Ray and Joan Kroc Community Center of Chicago

The Ray and Joan Kroc Corps Community Center is more than just an aquatic or fitness center. It’s a holistic approach to bringing the community together to change lives, and help to end the violence in Chicago. — The Salvation Army Metropolitan Division, 2012

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Studies have shown time and again that the earlier children are introduced to meaningful learning environments, the better they tend to perform academically in later years. The research to date also suggests that because philanthropic resources are scarce, it is important to use these funding resources to their maximum advantage in delivering the wide range of social and educational services needed by many inner-city and lower socioeconomic populations today. Therefore, by identifying and comparing the types and quality of services provided by such organizations represents a timely and valuable enterprise. To this end, this paper provides an examination of the neighborhood context, including the history of the area, a description of current issues affecting the area including unemployment, foreclosure, high school education and violence rates to demonstrate why the Kroc Community Center is needed. A discussion of the various services that are offered at the Kroc Community Center, including its target population for these services, and the fee required for these services is followed by a discussion concerning whether there or not local families can afford these services. Finally, a discussion concerning the Kroc’s Center building and operating costs and sources of funding is followed by a comparison of services offered at the Kids Off the Block organization with respect to grassroots or corporate philanthropy. A summary of the research and important findings concerning the foregoing issues are provided in the paper’s conclusion.

Review and Discussion

Context of the Delivery Setting

Prior to World War I, a number of districts were forged out of the region south of Chicago, including South Chicago (Lewis, 2008). During the same period, George Pullman transferred his railroad passenger car factory from Detroit to the planned industrial suburb which bore his name (Lewis, 2008). According to Lewis, “While Pullman built a model town designed to produce individual profits and social harmony, another form of land development took place at West Pullman” (p. 57). The “other form of land development” involved separating the industrial district of West Pullman from the residential districts in the surrounding communities (Lewis, 2008). In the following years, the West Pullman community was divided into discrete residential and industrial districts, as well as separate areas for the more affluent citizens (Lewis, 2008). Property restrictions kept most African-Americans out of West Pullman until the 1960s, at which point blacks were able to gain access to fringe properties (Reiff, 2004).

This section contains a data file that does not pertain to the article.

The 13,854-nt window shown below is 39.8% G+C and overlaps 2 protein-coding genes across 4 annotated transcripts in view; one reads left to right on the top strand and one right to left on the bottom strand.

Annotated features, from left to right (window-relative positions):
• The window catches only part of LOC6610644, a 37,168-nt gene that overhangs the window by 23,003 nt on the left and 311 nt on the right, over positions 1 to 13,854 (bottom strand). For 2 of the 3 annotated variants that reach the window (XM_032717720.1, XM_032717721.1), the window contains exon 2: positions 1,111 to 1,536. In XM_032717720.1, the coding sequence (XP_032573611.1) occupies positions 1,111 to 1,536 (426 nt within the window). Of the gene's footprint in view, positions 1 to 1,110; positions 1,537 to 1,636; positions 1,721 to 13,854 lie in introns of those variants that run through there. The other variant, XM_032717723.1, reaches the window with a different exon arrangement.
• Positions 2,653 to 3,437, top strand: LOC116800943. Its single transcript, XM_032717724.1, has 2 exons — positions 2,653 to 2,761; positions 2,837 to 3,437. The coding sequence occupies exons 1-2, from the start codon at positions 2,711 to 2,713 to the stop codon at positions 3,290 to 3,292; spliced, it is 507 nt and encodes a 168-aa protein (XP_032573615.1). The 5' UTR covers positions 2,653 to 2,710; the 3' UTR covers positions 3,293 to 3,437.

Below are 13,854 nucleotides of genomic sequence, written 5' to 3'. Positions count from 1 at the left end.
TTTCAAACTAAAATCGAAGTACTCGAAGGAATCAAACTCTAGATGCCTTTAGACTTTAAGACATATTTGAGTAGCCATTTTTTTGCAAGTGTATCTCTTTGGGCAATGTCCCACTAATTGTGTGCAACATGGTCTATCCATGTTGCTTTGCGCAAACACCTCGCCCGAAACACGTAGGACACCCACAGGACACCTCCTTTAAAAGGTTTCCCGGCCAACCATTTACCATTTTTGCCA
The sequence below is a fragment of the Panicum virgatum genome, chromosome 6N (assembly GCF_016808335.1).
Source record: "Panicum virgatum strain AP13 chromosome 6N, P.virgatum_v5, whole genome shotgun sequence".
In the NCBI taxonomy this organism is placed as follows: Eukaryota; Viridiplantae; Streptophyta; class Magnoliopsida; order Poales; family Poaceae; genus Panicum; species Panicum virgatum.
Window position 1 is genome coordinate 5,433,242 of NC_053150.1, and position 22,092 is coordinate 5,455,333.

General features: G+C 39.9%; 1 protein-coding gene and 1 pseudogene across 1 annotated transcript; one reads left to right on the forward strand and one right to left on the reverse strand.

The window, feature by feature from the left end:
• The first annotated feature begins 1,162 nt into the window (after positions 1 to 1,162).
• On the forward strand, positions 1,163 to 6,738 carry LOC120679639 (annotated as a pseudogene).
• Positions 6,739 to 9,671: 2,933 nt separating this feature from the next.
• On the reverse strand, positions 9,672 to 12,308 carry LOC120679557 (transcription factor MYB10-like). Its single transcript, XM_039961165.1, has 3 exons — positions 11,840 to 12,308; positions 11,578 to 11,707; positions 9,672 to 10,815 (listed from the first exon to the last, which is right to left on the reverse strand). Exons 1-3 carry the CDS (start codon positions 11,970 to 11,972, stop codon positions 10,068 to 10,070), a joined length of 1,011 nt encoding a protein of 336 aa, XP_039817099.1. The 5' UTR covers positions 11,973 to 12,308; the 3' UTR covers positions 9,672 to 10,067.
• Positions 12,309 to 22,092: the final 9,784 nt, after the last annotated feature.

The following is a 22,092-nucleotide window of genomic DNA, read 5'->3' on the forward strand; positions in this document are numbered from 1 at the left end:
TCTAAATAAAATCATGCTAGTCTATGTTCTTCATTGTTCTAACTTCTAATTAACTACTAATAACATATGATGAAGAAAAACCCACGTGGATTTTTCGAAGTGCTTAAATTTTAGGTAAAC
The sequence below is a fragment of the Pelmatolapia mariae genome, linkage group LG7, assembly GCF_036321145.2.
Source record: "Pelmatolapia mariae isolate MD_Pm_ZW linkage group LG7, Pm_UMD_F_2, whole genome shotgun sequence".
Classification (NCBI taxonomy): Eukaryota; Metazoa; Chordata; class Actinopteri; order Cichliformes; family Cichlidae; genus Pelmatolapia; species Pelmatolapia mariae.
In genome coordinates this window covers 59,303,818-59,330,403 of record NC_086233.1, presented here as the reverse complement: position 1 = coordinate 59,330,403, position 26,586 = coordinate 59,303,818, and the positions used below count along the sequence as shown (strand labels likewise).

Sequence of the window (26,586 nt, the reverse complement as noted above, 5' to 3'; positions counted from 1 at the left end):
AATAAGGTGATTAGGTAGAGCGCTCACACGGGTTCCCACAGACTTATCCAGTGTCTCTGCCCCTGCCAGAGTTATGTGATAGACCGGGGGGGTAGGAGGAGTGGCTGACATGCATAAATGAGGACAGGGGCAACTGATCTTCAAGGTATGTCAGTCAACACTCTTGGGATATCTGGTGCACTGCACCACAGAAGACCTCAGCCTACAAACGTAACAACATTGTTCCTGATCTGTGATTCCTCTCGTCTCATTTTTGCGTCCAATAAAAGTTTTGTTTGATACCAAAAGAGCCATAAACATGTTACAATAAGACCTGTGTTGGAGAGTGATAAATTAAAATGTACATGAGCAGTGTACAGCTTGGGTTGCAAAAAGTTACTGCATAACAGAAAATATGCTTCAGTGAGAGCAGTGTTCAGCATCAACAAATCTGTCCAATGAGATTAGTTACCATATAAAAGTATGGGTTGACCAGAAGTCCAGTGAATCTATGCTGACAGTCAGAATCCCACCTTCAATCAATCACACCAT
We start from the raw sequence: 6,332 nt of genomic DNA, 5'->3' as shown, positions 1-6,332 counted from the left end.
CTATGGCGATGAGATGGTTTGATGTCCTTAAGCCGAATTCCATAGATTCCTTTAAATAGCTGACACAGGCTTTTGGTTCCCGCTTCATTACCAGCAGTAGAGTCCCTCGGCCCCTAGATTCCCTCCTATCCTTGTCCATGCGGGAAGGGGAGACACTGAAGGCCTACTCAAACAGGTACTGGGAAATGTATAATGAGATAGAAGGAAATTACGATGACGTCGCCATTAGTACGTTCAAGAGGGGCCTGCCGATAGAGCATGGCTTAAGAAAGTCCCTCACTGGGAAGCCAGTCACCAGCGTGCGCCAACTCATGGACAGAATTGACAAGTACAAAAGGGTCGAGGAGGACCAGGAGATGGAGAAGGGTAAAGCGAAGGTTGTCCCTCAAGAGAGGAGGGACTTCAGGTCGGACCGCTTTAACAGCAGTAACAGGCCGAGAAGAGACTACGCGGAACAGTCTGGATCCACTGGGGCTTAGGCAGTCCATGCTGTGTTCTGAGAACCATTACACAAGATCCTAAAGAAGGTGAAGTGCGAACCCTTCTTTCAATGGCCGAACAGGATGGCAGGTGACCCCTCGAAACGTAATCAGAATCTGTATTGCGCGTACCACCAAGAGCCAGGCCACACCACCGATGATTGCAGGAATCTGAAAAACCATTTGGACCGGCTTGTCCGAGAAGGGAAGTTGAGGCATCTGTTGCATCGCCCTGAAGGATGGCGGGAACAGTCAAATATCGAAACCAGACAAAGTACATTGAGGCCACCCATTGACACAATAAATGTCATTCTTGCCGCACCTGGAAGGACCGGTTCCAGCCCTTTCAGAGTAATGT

As a reflection of the fundamental demographic changes that have taken place in this Chicago district, in 1930, West Pullman was almost completely (98.4%) white, with just 0.6% of its population being black, and 1.0% other races; by contrast, in 2000, there were just 945 whites left in West Pullman (or 2.6%), with the overwhelming majority of its residents being African-American (34,399 or 93.9%) (Reiff, 2004). Today, the community is faced with the legacy of its industrialized past, and part of the West Pullman industrial district has been designated as an EPA brownfield as a result (Reiff, 2004). In addition, high foreclosure rates that were concomitant with the subprime mortgage meltdown in 2008 and current high unemployment remain significant constraints for many West Pullman residents, making the need for additional community resources all the more pressing (Reiff, 2004). It was in this context that the Ray and Joan Kroc Community Center was conceived by Joan Kroc, the wife of the founder of McDonald’s. According to the Kroc Center’s Web site, the vision was to “build state-of-the-art facilities in underserved communities throughout the nation with the highest quality recreational and arts facilities to ensure that all children have equal opportunities to build their natural gifts and talents” (Kroc Center, 2012, para. 1). In fulfillment of this vision, following her death in 2003, Mrs. Kroc endowed the Salvation Army with the largest private donation in history, almost $2 billion, for the specific purpose of constructing these centers across the country where they were most needed and provided the funds to operate them in perpetuity (Kroc Center, 2012). The community and social service facility is situated on 33 acres located in West Pullman with a wide range of facilities that are grouped into the following categories: (a) Family Life and Education Center; (b) Academy of the Arts; (c) Sports Training and Recreation Center; and (d) Aquatic Center (Kroc Center, 2012). These four general facilities include numerous specialized resources and services. For instance, according to a recent report from Lipkin (June 14, 2012), “The Ray and Joan Kroc Community Center, in West Pullman, is expansive — the building is 160,000 square feet on 33 acres of land. The center, which opens officially on Saturday, features a theater, recording studio, classrooms, four gymnasiums, an indoor track, a fitness center, two pools, a football field, and a baseball field” (2012, para. 1). The construction costs for the Kroc Center were estimated at $70 million (Lipkin, 2012).

Services Offered at the Kroc Center, Target Population and Funding Sources

The facilities, services and programs offered at the Kroc Center are not free, but they are modestly priced (memberships for children are $15 a year, $20 for senior citizens, $35 for adults, and $60 for a family of five; however, even these modest charges are waived for families who cannot afford them (Lipkin, 2012).

Discussion of Kroc’s Center Building and Operating costs and Sources of Funding